Dating back to the early 1800s, the area has been a residential community for generations of African-American residents who are low-income. The brick company recruited African-Americans from the south to move north to work in the brick plant, and built company housing for the workers and their families. Over the 170 years that the brick plant operated, some workers were able to purchase their homes, while other workers rented their homes from the brick company. When the plant closed down in 1973, company representatives told the remaining renters that they now owned their rented homes, since the company was going out of business. In fact, the titles were never transferred from the company to the families.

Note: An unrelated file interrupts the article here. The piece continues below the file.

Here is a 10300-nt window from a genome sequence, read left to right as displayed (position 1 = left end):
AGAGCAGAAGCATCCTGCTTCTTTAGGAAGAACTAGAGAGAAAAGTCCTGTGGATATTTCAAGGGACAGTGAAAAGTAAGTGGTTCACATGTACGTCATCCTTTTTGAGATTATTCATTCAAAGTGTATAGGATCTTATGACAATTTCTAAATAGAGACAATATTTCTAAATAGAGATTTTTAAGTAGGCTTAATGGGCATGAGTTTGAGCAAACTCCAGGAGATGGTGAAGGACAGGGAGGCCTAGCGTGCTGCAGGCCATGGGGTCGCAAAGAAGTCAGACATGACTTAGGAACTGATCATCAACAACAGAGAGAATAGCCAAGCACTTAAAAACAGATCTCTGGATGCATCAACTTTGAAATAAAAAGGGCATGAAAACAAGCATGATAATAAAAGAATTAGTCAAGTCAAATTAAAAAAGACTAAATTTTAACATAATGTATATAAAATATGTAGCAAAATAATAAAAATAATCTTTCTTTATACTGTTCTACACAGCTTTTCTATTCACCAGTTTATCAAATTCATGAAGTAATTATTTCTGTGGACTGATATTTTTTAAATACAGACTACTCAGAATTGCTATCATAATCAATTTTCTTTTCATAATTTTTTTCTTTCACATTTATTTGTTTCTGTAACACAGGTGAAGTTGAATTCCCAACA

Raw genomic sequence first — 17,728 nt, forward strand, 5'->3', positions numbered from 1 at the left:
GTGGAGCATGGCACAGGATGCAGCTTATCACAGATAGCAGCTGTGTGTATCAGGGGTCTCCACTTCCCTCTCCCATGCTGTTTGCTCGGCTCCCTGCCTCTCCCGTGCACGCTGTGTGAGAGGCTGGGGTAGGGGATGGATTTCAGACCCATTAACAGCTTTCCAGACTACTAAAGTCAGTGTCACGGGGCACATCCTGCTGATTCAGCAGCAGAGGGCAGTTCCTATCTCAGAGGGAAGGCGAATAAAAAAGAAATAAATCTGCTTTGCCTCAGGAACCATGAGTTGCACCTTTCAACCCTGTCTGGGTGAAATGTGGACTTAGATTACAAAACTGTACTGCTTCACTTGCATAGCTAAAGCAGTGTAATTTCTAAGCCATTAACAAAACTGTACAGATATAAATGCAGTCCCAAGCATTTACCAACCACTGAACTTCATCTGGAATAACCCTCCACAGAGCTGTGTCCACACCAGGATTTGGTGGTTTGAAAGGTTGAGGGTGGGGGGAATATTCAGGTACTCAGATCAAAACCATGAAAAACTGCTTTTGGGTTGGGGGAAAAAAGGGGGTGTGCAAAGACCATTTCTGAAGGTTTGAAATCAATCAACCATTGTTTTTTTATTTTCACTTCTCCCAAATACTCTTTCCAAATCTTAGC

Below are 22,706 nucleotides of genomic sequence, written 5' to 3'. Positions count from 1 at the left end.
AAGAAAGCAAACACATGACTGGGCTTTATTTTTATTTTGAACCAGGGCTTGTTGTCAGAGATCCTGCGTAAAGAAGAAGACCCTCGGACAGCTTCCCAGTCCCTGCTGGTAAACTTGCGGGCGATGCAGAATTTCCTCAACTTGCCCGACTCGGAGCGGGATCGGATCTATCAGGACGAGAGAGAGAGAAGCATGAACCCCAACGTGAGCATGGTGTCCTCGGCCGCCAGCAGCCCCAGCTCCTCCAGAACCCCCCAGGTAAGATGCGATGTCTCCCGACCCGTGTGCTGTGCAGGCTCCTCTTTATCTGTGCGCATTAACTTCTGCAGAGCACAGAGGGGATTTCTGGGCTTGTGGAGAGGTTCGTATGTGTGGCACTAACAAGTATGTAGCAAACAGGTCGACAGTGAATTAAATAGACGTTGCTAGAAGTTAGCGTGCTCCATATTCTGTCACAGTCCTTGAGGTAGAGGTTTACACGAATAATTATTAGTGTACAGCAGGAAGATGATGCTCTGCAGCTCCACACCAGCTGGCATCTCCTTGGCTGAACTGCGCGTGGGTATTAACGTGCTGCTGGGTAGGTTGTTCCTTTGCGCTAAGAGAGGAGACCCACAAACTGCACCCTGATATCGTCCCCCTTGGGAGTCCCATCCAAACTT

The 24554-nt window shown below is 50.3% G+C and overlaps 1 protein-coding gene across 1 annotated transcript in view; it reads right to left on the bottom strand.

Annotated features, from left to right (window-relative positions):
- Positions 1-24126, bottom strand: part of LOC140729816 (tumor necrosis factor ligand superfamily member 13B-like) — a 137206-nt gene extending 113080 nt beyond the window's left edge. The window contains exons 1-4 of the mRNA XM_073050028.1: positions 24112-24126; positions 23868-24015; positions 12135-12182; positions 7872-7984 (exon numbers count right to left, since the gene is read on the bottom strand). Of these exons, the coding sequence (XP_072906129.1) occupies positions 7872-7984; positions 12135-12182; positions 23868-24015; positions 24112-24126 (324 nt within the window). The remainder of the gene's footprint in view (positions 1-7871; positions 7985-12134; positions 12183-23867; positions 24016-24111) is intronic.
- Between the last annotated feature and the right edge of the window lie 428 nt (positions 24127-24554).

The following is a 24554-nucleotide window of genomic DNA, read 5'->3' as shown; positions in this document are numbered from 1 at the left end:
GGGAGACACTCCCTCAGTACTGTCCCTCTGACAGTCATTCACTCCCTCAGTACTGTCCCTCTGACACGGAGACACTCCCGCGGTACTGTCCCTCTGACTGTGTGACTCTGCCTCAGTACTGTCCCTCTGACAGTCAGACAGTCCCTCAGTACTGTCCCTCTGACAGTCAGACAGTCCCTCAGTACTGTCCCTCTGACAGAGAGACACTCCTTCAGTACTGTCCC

To attain better housing, schools, and economic opportunities, many residents have moved away from the neighborhood. White residents of Brickville include persons who are low-income, as well as ministers and lay individuals drawn to the community by their faith to provide solidarity and assistance to the poor. Other White residents include urban pioneers and young professionals with an interest in buying inexpensive, dilapidated homes, and rehabilitating them both to inhabit and sell.